What Is a Casino?

A casino is an establishment for certain types of gambling. Some casinos are combined with hotels, restaurants, retail shops, and other tourist attractions. In some countries, casinos are called gambling houses. In the United States, casinos are often located on Indian reservations and are exempt from state antigambling laws.

The precise origin of gambling is unknown, but it is clear that in many societies games of chance and wagering have long been an important part of entertainment. Some of the earliest evidence is from 2300 BC China, where archeologists found wooden blocks used for gaming, followed by dice in 500 AD and playing cards in the 1400s. Casinos have been around for a long time, but their popularity has fluctuated and they have often been associated with crime, prostitution, and violence.

Some modern casinos use sophisticated technology to supervise games. For example, in “chip tracking,” betting chips with built-in microcircuitry interact with electronic systems at tables to enable the casinos to oversee the exact amounts wagered minute by minute and alert them to any anomaly; roulette wheels are electronically monitored regularly to discover any statistical deviations from expected results. In addition, some modern casinos use catwalks above the floor on which surveillance personnel can look directly down through one way glass at players and the games.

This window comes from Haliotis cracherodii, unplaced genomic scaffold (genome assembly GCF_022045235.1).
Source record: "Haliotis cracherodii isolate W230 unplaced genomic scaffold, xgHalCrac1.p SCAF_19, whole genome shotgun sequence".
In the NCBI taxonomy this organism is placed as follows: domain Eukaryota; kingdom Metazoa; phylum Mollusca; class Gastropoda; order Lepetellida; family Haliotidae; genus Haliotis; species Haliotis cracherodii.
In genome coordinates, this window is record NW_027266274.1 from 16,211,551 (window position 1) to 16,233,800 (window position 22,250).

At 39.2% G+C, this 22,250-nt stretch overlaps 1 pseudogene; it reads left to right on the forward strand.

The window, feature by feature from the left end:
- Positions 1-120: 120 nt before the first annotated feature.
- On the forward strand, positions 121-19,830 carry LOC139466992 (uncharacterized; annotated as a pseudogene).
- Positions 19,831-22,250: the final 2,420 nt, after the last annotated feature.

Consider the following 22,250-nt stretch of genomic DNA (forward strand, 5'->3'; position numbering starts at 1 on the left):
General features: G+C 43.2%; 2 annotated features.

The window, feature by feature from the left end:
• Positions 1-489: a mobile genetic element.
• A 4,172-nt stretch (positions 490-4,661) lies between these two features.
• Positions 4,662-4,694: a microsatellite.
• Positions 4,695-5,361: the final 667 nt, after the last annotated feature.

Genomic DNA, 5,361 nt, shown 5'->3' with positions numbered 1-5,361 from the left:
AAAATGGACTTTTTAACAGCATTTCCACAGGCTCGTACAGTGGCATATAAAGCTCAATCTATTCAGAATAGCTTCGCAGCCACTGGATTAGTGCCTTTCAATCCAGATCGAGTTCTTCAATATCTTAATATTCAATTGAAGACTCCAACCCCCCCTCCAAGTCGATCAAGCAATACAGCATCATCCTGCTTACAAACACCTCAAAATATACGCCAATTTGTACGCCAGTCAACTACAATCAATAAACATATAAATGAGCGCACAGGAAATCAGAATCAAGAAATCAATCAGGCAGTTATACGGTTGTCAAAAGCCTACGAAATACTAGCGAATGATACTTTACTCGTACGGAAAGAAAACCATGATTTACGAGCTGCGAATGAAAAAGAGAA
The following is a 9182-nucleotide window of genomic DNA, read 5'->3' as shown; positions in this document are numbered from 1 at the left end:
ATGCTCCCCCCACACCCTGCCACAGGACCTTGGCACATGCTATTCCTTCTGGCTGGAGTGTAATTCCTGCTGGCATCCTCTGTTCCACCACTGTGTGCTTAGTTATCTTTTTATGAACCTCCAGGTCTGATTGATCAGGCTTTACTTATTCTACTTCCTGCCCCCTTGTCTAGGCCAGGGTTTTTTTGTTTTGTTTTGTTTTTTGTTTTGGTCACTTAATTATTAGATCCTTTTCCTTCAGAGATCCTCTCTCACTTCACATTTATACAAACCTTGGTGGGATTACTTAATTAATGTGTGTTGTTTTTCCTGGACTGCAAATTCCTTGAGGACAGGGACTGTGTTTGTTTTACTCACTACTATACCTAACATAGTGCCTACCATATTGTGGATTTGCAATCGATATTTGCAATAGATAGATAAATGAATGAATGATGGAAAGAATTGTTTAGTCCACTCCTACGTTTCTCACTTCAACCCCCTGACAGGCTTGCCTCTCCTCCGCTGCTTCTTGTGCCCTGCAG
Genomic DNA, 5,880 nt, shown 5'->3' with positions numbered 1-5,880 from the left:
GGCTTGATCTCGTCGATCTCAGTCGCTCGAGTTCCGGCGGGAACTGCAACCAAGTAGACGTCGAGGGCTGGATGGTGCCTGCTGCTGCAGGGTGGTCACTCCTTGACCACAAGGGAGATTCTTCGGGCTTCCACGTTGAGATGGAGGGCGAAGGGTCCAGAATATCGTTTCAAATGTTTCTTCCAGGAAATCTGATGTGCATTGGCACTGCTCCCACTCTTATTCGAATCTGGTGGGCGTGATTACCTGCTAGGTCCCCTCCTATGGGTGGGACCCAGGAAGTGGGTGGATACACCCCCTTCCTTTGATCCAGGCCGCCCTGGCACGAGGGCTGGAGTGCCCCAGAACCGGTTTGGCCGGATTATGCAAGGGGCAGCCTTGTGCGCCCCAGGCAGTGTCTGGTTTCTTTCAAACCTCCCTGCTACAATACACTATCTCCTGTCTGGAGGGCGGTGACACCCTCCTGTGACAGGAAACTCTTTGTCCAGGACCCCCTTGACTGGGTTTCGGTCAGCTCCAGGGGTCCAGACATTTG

Other modern casinos feature a variety of games and offer live entertainment. For example, Caesars Palace in Las Vegas features a theater known as the Colosseum that has hosted such entertainers as Frank Sinatra (before his argument with a manager led to his departure from the venue in 1970), Celine Dion, Elton John, Cher, and Mariah Carey.